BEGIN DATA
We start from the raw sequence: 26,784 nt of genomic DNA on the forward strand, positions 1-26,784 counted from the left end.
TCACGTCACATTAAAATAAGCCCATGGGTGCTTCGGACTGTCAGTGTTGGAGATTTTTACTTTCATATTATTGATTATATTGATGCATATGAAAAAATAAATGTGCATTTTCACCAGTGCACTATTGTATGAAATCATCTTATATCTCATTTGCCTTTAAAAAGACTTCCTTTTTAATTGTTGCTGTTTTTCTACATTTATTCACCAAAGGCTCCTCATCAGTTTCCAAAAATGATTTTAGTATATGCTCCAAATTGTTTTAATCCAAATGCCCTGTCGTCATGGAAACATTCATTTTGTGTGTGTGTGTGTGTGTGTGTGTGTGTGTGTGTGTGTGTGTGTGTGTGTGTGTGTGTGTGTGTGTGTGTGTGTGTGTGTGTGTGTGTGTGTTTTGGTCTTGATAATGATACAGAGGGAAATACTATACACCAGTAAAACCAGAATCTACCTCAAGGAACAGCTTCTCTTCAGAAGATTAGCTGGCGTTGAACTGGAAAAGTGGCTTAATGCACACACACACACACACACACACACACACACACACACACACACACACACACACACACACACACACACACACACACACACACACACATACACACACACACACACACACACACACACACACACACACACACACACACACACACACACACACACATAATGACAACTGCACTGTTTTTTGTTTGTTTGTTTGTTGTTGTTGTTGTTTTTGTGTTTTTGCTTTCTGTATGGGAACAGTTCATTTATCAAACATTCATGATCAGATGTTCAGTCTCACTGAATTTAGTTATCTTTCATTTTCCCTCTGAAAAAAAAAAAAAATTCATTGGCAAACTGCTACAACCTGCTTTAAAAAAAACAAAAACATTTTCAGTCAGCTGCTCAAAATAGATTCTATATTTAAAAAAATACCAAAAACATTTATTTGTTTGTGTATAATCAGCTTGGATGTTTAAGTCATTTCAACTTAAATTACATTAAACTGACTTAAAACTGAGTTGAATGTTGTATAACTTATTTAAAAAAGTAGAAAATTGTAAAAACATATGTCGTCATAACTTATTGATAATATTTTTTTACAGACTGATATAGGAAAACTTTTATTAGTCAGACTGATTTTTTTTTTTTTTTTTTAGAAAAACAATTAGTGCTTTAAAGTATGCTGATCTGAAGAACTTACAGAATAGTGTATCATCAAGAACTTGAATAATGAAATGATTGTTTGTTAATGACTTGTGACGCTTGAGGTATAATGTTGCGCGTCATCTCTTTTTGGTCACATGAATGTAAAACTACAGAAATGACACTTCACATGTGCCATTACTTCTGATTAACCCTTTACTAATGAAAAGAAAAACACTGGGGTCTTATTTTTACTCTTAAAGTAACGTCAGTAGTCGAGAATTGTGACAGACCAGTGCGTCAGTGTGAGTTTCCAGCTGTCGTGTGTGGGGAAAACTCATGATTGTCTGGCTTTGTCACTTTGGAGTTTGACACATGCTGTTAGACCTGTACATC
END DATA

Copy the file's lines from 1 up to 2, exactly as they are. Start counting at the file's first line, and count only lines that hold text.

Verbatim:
We start from the raw sequence: 26,784 nt of genomic DNA on the forward strand, positions 1-26,784 counted from the left end.
TCACGTCACATTAAAATAAGCCCATGGGTGCTTCGGACTGTCAGTGTTGGAGATTTTTACTTTCATATTATTGATTATATTGATGCATATGAAAAAATAAATGTGCATTTTCACCAGTGCACTATTGTATGAAATCATCTTATATCTCATTTGCCTTTAAAAAGACTTCCTTTTTAATTGTTGCTGTTTTTCTACATTTATTCACCAAAGGCTCCTCATCAGTTTCCAAAAATGATTTTAGTATATGCTCCAAATTGTTTTAATCCAAATGCCCTGTCGTCATGGAAACATTCATTTTGTGTGTGTGTGTGTGTGTGTGTGTGTGTGTGTGTGTGTGTGTGTGTGTGTGTGTGTGTGTGTGTGTGTGTGTGTGTGTGTGTGTGTGTGTGTTTTGGTCTTGATAATGATACAGAGGGAAATACTATACACCAGTAAAACCAGAATCTACCTCAAGGAACAGCTTCTCTTCAGAAGATTAGCTGGCGTTGAACTGGAAAAGTGGCTTAATGCACACACACACACACACACACACACACACACACACACACACACACACACACACACACACACACACACACACACACACACACACACATACACACACACACACACACACACACACACACACACACACACACACACACACACACACACACACACATAATGACAACTGCACTGTTTTTTGTTTGTTTGTTTGTTGTTGTTGTTGTTTTTGTGTTTTTGCTTTCTGTATGGGAACAGTTCATTTATCAAACATTCATGATCAGATGTTCAGTCTCACTGAATTTAGTTATCTTTCATTTTCCCTCTGAAAAAAAAAAAAAATTCATTGGCAAACTGCTACAACCTGCTTTAAAAAAAACAAAAACATTTTCAGTCAGCTGCTCAAAATAGATTCTATATTTAAAAAAATACCAAAAACATTTATTTGTTTGTGTATAATCAGCTTGGATGTTTAAGTCATTTCAACTTAAATTACATTAAACTGACTTAAAACTGAGTTGAATGTTGTATAACTTATTTAAAAAAGTAGAAAATTGTAAAAACATATGTCGTCATAACTTATTGATAATATTTTTTTACAGACTGATATAGGAAAACTTTTATTAGTCAGACTGATTTTTTTTTTTTTTTTTTAGAAAAACAATTAGTGCTTTAAAGTATGCTGATCTGAAGAACTTACAGAATAGTGTATCATCAAGAACTTGAATAATGAAATGATTGTTTGTTAATGACTTGTGACGCTTGAGGTATAATGTTGCGCGTCATCTCTTTTTGGTCACATGAATGTAAAACTACAGAAATGACACTTCACATGTGCCATTACTTCTGATTAACCCTTTACTAATGAAAAGAAAAACACTGGGGTCTTATTTTTACTCTTAAAGTAACGTCAGTAGTCGAGAATTGTGACAGACCAGTGCGTCAGTGTGAGTTTCCAGCTGTCGTGTGTGGGGAAAACTCATGATTGTCTGGCTTTGTCACTTTGGAGTTTGACACATGCTGTTAGACCTGTACATC